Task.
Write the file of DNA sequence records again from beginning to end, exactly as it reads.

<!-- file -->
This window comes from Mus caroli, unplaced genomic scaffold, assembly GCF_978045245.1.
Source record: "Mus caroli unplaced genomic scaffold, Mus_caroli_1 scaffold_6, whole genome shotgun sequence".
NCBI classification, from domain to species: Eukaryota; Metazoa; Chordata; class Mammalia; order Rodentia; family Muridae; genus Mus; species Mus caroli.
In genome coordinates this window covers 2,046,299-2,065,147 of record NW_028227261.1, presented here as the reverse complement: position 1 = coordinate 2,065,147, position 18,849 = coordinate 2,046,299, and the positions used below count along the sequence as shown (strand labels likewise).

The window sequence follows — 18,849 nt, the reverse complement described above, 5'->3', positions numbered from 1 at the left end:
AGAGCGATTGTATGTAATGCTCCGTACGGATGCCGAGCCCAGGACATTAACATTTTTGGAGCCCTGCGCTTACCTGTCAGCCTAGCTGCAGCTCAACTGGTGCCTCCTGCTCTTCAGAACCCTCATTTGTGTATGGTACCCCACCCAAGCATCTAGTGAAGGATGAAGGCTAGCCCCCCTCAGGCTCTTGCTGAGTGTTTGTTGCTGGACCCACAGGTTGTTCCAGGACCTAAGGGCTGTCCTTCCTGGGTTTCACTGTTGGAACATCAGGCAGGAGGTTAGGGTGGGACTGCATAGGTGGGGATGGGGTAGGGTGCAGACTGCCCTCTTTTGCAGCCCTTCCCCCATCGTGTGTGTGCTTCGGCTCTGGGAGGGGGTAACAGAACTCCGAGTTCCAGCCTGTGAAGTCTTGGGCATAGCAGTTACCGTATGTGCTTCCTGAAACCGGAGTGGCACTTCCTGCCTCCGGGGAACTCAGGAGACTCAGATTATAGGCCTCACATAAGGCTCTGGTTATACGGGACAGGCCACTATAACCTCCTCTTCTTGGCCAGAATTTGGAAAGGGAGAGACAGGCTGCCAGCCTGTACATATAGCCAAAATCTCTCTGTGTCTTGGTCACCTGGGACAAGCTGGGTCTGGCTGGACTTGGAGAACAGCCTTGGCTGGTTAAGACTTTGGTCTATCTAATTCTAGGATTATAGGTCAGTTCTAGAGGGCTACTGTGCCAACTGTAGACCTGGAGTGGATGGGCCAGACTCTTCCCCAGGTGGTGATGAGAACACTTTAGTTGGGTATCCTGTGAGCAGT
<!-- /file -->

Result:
This window comes from Mus caroli, unplaced genomic scaffold, assembly GCF_978045245.1.
Source record: "Mus caroli unplaced genomic scaffold, Mus_caroli_1 scaffold_6, whole genome shotgun sequence".
NCBI classification, from domain to species: Eukaryota; Metazoa; Chordata; class Mammalia; order Rodentia; family Muridae; genus Mus; species Mus caroli.
In genome coordinates this window covers 2,046,299-2,065,147 of record NW_028227261.1, presented here as the reverse complement: position 1 = coordinate 2,065,147, position 18,849 = coordinate 2,046,299, and the positions used below count along the sequence as shown (strand labels likewise).

The window sequence follows — 18,849 nt, the reverse complement described above, 5'->3', positions numbered from 1 at the left end:
AGAGCGATTGTATGTAATGCTCCGTACGGATGCCGAGCCCAGGACATTAACATTTTTGGAGCCCTGCGCTTACCTGTCAGCCTAGCTGCAGCTCAACTGGTGCCTCCTGCTCTTCAGAACCCTCATTTGTGTATGGTACCCCACCCAAGCATCTAGTGAAGGATGAAGGCTAGCCCCCCTCAGGCTCTTGCTGAGTGTTTGTTGCTGGACCCACAGGTTGTTCCAGGACCTAAGGGCTGTCCTTCCTGGGTTTCACTGTTGGAACATCAGGCAGGAGGTTAGGGTGGGACTGCATAGGTGGGGATGGGGTAGGGTGCAGACTGCCCTCTTTTGCAGCCCTTCCCCCATCGTGTGTGTGCTTCGGCTCTGGGAGGGGGTAACAGAACTCCGAGTTCCAGCCTGTGAAGTCTTGGGCATAGCAGTTACCGTATGTGCTTCCTGAAACCGGAGTGGCACTTCCTGCCTCCGGGGAACTCAGGAGACTCAGATTATAGGCCTCACATAAGGCTCTGGTTATACGGGACAGGCCACTATAACCTCCTCTTCTTGGCCAGAATTTGGAAAGGGAGAGACAGGCTGCCAGCCTGTACATATAGCCAAAATCTCTCTGTGTCTTGGTCACCTGGGACAAGCTGGGTCTGGCTGGACTTGGAGAACAGCCTTGGCTGGTTAAGACTTTGGTCTATCTAATTCTAGGATTATAGGTCAGTTCTAGAGGGCTACTGTGCCAACTGTAGACCTGGAGTGGATGGGCCAGACTCTTCCCCAGGTGGTGATGAGAACACTTTAGTTGGGTATCCTGTGAGCAGT